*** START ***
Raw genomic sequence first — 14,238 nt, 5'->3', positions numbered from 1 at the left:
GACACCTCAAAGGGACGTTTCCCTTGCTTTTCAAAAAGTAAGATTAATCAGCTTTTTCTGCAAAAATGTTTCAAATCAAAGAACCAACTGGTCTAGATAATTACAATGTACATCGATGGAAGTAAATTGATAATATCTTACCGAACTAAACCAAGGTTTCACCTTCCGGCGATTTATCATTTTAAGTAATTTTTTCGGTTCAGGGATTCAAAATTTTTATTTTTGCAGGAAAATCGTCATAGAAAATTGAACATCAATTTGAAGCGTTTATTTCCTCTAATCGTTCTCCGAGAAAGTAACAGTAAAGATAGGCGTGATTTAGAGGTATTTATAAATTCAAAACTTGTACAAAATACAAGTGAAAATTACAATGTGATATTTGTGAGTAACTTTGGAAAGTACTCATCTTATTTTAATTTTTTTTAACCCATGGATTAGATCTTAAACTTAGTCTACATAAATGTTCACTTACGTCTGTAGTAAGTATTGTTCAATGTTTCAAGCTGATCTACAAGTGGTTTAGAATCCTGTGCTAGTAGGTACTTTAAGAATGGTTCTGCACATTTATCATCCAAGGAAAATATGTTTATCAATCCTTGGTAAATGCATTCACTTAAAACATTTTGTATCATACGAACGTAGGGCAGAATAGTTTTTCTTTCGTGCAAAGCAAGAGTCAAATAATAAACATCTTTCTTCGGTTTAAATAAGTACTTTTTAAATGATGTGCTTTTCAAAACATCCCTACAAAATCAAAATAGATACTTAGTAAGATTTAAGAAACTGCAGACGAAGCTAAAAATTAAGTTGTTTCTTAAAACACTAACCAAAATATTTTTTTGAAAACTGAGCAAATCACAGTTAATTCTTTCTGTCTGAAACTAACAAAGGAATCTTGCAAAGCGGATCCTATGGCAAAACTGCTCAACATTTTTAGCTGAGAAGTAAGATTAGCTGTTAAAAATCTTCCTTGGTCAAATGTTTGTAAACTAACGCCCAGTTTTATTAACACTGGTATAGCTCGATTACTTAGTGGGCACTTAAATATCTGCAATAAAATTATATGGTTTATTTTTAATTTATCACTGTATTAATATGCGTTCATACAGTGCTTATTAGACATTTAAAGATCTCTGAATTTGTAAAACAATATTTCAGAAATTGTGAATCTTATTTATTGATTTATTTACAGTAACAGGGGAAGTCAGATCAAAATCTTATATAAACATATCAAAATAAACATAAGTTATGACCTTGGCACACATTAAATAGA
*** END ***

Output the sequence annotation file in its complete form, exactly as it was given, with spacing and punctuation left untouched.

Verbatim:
Raw genomic sequence first — 14,238 nt, 5'->3', positions numbered from 1 at the left:
GACACCTCAAAGGGACGTTTCCCTTGCTTTTCAAAAAGTAAGATTAATCAGCTTTTTCTGCAAAAATGTTTCAAATCAAAGAACCAACTGGTCTAGATAATTACAATGTACATCGATGGAAGTAAATTGATAATATCTTACCGAACTAAACCAAGGTTTCACCTTCCGGCGATTTATCATTTTAAGTAATTTTTTCGGTTCAGGGATTCAAAATTTTTATTTTTGCAGGAAAATCGTCATAGAAAATTGAACATCAATTTGAAGCGTTTATTTCCTCTAATCGTTCTCCGAGAAAGTAACAGTAAAGATAGGCGTGATTTAGAGGTATTTATAAATTCAAAACTTGTACAAAATACAAGTGAAAATTACAATGTGATATTTGTGAGTAACTTTGGAAAGTACTCATCTTATTTTAATTTTTTTTAACCCATGGATTAGATCTTAAACTTAGTCTACATAAATGTTCACTTACGTCTGTAGTAAGTATTGTTCAATGTTTCAAGCTGATCTACAAGTGGTTTAGAATCCTGTGCTAGTAGGTACTTTAAGAATGGTTCTGCACATTTATCATCCAAGGAAAATATGTTTATCAATCCTTGGTAAATGCATTCACTTAAAACATTTTGTATCATACGAACGTAGGGCAGAATAGTTTTTCTTTCGTGCAAAGCAAGAGTCAAATAATAAACATCTTTCTTCGGTTTAAATAAGTACTTTTTAAATGATGTGCTTTTCAAAACATCCCTACAAAATCAAAATAGATACTTAGTAAGATTTAAGAAACTGCAGACGAAGCTAAAAATTAAGTTGTTTCTTAAAACACTAACCAAAATATTTTTTTGAAAACTGAGCAAATCACAGTTAATTCTTTCTGTCTGAAACTAACAAAGGAATCTTGCAAAGCGGATCCTATGGCAAAACTGCTCAACATTTTTAGCTGAGAAGTAAGATTAGCTGTTAAAAATCTTCCTTGGTCAAATGTTTGTAAACTAACGCCCAGTTTTATTAACACTGGTATAGCTCGATTACTTAGTGGGCACTTAAATATCTGCAATAAAATTATATGGTTTATTTTTAATTTATCACTGTATTAATATGCGTTCATACAGTGCTTATTAGACATTTAAAGATCTCTGAATTTGTAAAACAATATTTCAGAAATTGTGAATCTTATTTATTGATTTATTTACAGTAACAGGGGAAGTCAGATCAAAATCTTATATAAACATATCAAAATAAACATAAGTTATGACCTTGGCACACATTAAATAGA